STS145 Game Review, part of the How They Got Game archive

If you happened to catch a friend playing Subspace on his or her lunch break, you might dismiss it without a second thought. I know I did. A blurb about Subspace in a magazine caught my eye, so I went to the game’s web page to check it out. “Weak,” I thought to myself. “It looks like Asteroids.” Of course, Asteroids was beloved when it was released in 1979, but after 22 years or industry progress, games are expected to be somewhat deeper and more immersive. A few weeks later, at the urging of a friend, I downloaded the beta and tried it out. When I looked up, it was 3:OO in the morning. I was convinced, and so were reviewers and fans alike. Subspace garnered praise for its perfectly balanced gameplay and the developers’ willingness to take technology risks too bleeding-edge for many others to attempt. Kevin Rice of DailyRadar says “So what’s the big deal? Why are people still playing a technologically and graphically outdated game? In a word, gameplay. This game is the epitome of substance over style.”‘ [1] The highest praise, however, is the thousands of people who still play it to this day.


Subspace was developed by Virgin Interactive Entertainment and published in 1997. Virgin hired producer Rod Humble from Kesmai after his success on the boxed version of the action-oriented flight simulator Air Warrior. “They asked him what kind of game he wanted to make. [He told them] and they said, ‘Sure, go ahead and here’s the money. True story.'” [2] Rod brought on board Jeff Petersen, a talented programmer he had worked with at Kesmai, and within a month they had a rough prototype up and running. As development cycles in the game industry go, Subspace’s was somewhat unusual. The development team was small and unproven as a group, and Subspace wasn’t a flagship title, so “JeffP” and “Rodvik” decided to release the game to a public alpha and beta test. This meant that anyone with an Internet connection could download the work in progress, try it out, and send their comments straight to the developers. For a newly created, fledgling team, this was definitely a winning strategy.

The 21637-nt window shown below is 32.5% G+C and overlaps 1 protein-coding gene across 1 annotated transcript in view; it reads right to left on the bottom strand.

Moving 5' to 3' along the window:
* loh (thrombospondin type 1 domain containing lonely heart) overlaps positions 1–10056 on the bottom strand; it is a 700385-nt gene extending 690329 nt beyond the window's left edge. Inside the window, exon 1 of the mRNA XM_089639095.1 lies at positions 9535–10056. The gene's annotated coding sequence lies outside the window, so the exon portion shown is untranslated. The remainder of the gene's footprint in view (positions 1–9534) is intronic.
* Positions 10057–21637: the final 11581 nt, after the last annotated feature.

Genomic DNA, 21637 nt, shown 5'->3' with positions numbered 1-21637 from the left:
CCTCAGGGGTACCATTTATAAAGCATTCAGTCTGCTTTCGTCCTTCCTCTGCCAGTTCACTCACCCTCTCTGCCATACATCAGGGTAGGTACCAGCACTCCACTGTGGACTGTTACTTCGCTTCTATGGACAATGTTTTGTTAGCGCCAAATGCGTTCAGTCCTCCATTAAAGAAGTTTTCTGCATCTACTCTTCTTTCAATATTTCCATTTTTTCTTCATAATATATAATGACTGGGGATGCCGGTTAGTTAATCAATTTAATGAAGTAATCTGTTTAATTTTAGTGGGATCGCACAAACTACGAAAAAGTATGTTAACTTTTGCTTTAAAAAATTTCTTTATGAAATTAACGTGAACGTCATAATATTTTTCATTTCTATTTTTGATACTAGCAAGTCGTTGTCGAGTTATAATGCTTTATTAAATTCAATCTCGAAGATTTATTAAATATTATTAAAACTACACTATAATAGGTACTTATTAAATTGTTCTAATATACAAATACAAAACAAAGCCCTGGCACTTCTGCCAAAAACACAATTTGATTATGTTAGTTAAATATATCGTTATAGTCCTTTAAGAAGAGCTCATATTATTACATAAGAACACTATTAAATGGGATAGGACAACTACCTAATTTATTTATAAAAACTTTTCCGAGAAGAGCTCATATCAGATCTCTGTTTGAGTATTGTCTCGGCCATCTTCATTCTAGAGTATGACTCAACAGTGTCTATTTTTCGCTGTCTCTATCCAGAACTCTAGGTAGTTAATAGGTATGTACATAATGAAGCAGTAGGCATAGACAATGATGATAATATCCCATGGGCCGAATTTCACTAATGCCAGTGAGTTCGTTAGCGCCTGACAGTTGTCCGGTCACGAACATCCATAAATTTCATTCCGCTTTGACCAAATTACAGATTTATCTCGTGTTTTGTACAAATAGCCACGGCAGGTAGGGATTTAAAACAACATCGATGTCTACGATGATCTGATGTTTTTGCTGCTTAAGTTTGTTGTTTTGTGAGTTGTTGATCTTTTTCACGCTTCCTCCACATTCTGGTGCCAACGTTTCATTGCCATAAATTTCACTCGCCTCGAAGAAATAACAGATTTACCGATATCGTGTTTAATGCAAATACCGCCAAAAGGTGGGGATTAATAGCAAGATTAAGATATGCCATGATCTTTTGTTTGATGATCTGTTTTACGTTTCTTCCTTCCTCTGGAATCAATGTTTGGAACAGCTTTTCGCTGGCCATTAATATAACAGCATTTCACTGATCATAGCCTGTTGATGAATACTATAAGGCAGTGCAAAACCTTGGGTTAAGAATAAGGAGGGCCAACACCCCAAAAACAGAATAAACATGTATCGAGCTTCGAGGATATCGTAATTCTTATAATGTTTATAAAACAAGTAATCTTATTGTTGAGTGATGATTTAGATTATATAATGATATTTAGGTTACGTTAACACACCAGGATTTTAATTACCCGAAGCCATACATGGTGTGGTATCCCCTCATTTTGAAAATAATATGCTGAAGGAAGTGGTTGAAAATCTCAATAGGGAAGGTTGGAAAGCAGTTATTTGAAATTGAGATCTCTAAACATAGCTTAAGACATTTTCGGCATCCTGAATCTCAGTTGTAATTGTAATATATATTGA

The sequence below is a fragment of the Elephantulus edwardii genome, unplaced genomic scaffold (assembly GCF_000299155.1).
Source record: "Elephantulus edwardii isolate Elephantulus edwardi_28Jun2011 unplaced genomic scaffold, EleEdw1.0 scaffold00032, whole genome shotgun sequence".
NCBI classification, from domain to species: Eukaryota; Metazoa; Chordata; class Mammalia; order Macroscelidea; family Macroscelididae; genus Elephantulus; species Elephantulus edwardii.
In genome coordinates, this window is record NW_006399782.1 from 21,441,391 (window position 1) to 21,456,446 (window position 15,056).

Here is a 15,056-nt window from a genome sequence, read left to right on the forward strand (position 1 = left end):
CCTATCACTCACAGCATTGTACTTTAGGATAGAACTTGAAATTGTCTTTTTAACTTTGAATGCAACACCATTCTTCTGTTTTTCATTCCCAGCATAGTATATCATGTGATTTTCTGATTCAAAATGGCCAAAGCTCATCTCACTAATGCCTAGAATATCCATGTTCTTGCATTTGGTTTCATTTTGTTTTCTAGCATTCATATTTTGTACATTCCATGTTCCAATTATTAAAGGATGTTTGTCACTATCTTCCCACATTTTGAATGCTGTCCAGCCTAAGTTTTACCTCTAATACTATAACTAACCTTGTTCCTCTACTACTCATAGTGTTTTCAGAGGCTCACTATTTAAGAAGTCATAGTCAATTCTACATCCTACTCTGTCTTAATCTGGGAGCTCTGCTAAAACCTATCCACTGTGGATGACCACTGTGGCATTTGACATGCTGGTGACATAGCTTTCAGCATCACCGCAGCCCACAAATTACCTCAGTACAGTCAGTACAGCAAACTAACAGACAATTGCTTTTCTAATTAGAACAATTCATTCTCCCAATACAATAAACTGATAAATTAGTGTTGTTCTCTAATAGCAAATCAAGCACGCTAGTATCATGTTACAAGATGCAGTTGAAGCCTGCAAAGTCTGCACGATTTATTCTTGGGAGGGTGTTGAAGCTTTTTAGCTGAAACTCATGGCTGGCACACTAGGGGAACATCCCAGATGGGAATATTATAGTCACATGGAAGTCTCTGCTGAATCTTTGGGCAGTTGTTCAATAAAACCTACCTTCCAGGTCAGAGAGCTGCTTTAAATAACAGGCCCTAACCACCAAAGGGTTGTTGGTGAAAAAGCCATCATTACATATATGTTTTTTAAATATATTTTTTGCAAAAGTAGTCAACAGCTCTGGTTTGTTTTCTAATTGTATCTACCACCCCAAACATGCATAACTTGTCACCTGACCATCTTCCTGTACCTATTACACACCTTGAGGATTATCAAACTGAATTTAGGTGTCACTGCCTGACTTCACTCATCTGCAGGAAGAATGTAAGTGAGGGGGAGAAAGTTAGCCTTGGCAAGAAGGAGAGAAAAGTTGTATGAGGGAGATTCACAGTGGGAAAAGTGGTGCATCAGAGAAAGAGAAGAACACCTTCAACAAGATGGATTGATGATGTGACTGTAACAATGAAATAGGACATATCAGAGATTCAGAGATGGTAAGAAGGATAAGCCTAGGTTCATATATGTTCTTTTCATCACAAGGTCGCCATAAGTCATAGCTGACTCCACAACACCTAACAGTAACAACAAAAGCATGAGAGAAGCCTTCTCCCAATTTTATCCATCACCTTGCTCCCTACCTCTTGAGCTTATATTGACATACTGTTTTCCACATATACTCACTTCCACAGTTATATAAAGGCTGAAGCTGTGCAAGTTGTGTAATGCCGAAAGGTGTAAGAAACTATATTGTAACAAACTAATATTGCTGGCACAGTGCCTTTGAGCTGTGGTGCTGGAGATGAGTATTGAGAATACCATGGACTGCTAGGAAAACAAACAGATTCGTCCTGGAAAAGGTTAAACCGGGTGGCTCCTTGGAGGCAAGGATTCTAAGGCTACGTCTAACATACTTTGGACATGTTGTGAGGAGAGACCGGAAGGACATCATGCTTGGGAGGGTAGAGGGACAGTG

There aren’t very many clear accounts of what happened shortly after, but one thing couldn’t be disputed. VIE disintegrated in a puff of smoke. Some of VIE’S assets – including the Westwood development studio, known best for the Command and Conquer series – were bought by Electronic Arts, some of them were folded back into Virgin, Inc., some were divested to Interplay (which now uses the VIE name as a brand name), and some of them simply vanished. Subspace was one of the assets that vanished. While it did exist, though, VIE created some landmark games and a lot of lasting memories.


As is the case with many games, Subspace’s back story is inconsequential. This is due in no small part to its gameplay. Subspace is an unabashed Asteroids knockoff – at its core, it consists of spaceships that fly around and shoot at other spaceships. The view is top-down, the environment is a two-dimensional plane, and the concept is exceedingly simple. The one catch is that the movement model is true to Asteroids as well; the controls allow the pilot to thrust and affect the ship’s momentum, following Newton’s laws of physics. The environment consists of walls forming wide open spaces, tight corridors, mazes, asteroid fields, and doors. There are two main weapons, guns and proximity bombs. The one-size-fits-all powerup is the “green,” which appears as a pulsing green blob and upgrades any one of the ship’s subsystems (engine, shields, guns, bombs, etc.). There are also various special items such as stealth, repel, burst, and x-radar. The one innovative gameplay feature is that the ship’s health, or energy, is also used as the ammo supply. Each bomb and bullet takes a certain amount of energy to shoot, and the ship’s energy level is constantly but slowly recharging. This adds significantly to the depth of the gameplay.